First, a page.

China Stocks Climb to Eight-Month High as Trade Optimism Grows

(Bloomberg) -- Chinese stocks rose to their highest level since June as signs of progress in trade talks and the breaking of a key resistance level added to confidence. Shares pared gains in afternoon trading as investors took profit.

The Shanghai Composite Index climbed 1.1 percent at the close, paring a gain of as much as 3.2 percent after smashing through the 3,000 level that had capped gains all last week. About seven stocks rose for each that fell on the gauge. The index has now climbed 23 percent since its Jan. 3 low, helping add some $1.5 trillion in value to China’s stock market.

Momentum in China’s stock market hasn’t been this strong since the peak of the bubble in 2015. The Shanghai Composite’s relative-strength index is nearing the highest levels seen that year. Almost all of its 1500-odd members are above their long-term moving averages, showing the rally is also the broadest since 2015. Turnover has surged after falling to near a four-year low in December.

"The market’s gone crazy," said Chen Weining, a fund manager at Miyuan Investments in Beijing. "Technical levels are bullish but we need to make sure we don’t repeat the mistakes of 2015."

The newfound euphoria is a sharp contrast to the mood that persisted last year, when concern about U.S. tariffs and a slowing economy sent the Shanghai index plunging 25 percent. Since then Chinese authorities have loosened curbs on equity trading imposed in the wake of the 2015 stock market collapse and taken steps to stimulate growth, while improving ties with the U.S. have added to the upbeat tone.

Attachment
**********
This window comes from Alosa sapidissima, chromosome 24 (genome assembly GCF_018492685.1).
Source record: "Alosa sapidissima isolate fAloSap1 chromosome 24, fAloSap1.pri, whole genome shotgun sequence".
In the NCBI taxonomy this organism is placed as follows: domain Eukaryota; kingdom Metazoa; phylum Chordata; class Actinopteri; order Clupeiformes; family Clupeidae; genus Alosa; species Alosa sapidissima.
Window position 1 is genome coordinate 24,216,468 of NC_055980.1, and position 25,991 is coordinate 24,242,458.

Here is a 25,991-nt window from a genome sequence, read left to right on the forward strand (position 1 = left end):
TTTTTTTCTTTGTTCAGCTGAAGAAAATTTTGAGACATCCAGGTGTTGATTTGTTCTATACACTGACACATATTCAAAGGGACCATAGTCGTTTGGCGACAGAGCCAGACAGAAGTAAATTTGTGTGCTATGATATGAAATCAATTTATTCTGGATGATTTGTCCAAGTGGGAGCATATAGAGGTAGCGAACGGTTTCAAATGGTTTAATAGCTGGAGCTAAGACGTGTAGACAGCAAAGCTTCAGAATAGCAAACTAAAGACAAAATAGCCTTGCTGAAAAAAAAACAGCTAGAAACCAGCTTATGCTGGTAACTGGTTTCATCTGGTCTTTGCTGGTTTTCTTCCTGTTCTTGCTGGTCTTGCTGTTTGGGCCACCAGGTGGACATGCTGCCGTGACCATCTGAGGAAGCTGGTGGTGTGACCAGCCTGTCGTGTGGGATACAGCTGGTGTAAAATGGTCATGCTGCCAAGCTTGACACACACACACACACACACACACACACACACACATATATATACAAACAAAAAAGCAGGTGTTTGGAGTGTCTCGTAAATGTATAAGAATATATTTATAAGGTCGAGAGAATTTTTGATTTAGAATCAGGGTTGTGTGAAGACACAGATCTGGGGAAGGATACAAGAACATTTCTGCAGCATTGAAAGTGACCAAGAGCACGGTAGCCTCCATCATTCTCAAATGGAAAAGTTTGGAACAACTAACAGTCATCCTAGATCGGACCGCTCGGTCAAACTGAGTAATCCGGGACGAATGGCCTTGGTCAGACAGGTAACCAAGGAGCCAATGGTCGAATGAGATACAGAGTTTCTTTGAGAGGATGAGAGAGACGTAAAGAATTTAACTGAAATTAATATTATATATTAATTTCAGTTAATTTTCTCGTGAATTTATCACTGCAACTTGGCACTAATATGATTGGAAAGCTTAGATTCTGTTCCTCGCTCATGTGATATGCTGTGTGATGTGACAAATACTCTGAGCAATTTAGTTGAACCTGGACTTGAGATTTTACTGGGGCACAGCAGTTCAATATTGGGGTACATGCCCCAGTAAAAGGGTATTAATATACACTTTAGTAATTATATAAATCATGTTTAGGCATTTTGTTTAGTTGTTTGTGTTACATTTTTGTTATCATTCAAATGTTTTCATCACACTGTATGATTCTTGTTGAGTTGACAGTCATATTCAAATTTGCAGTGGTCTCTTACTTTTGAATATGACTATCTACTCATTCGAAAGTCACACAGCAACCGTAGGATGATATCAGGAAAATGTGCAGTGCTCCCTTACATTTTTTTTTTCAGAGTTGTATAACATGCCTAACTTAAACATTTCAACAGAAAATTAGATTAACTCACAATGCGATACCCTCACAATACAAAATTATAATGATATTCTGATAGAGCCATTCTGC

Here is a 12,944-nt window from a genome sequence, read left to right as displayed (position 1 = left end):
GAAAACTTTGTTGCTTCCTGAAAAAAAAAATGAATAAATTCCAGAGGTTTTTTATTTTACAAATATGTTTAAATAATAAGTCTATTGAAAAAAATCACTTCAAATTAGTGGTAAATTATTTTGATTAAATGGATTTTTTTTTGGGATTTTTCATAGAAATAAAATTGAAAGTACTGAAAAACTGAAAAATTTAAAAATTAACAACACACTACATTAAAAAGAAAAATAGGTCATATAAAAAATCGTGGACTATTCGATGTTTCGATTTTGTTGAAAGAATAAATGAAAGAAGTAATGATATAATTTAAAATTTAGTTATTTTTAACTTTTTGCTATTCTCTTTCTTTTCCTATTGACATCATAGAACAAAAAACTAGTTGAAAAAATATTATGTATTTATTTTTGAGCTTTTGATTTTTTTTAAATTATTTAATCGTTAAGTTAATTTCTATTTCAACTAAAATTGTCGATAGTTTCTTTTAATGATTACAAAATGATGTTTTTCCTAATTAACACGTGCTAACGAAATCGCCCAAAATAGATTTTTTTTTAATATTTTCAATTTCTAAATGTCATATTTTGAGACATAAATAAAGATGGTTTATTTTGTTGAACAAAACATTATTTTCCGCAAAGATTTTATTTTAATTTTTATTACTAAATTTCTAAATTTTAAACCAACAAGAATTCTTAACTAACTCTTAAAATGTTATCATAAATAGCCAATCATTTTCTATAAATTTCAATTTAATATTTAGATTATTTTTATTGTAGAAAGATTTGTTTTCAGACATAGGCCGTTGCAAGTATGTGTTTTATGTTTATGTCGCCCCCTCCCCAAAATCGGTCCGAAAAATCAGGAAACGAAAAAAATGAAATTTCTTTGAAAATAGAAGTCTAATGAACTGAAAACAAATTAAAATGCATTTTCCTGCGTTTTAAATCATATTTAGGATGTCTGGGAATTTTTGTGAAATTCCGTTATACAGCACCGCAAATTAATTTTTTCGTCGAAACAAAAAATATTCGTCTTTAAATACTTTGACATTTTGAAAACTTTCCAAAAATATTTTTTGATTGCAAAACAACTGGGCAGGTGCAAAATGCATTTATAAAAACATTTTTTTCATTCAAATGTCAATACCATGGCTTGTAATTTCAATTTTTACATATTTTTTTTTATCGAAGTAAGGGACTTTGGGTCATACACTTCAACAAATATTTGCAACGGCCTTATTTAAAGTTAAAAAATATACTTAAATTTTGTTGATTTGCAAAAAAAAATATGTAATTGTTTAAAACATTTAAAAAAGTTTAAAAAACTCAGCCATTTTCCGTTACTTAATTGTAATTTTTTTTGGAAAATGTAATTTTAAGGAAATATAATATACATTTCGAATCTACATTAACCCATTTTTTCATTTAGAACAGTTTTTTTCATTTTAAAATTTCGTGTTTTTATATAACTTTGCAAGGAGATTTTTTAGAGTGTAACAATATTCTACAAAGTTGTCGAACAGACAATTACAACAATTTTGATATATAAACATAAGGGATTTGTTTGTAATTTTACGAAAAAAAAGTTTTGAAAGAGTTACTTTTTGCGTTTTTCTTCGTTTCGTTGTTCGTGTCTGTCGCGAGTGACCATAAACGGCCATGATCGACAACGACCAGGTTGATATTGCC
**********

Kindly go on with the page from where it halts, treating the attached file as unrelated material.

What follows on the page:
China Stocks Climb to Eight-Month High as Trade Optimism Grows

The U.S. and China are close to a trade deal that could end most or all American tariffs, according to two people familiar with the discussions. National People’s Congress spokesman Zhang Yesui said substantial progress has been made in the talks. Some 3,000 of the most powerful officials in China are gathering in Beijing for the annual parliamentary meeting, where Premier Li Keqiang will deliver overall growth targets.

"It’s unlikely that stocks will continue to see rapid increases in the near term as profit-taking pressure builds up," said Dai Ming, a Shanghai-based fund manager with Hengsheng Asset Management Co. "People will be looking for detailed measures such as tax cuts from the policy meetings, and such policy hopes should put a floor under stock prices too."

The yuan extended its lead over Asian peers this year, strengthening 0.17 percent to 6.6962 per dollar. The currency has jumped 2.7 percent in 2019, the most in the region, after slumping more than 5 percent last year. Bonds were little changed, with the yield on 10-year debt falling less than 1 basis point to 3.2 percent.

The small-cap ChiNext Index jumped 3.3 percent, taking its year-to-date surge to 30 percent. Financials were among the biggest contributors to the Shanghai gauge, while agriculture stocks led gains in Shenzhen.

"We need to see whether this level can be sustained -- that’s the most crucial thing," said Ronald Wan, chief executive of Partners Capital International Ltd. "The government definitely wants to sustain the level and for investors, confidence seems to be stronger. But a lot of companies are still facing liquidity issues and they may choose to cash out."

In Hong Kong, the Hang Seng Index climbed 0.8 percent, while a measure of mainland companies traded in the city rose 1 percent.

©2019 Bloomberg L.P.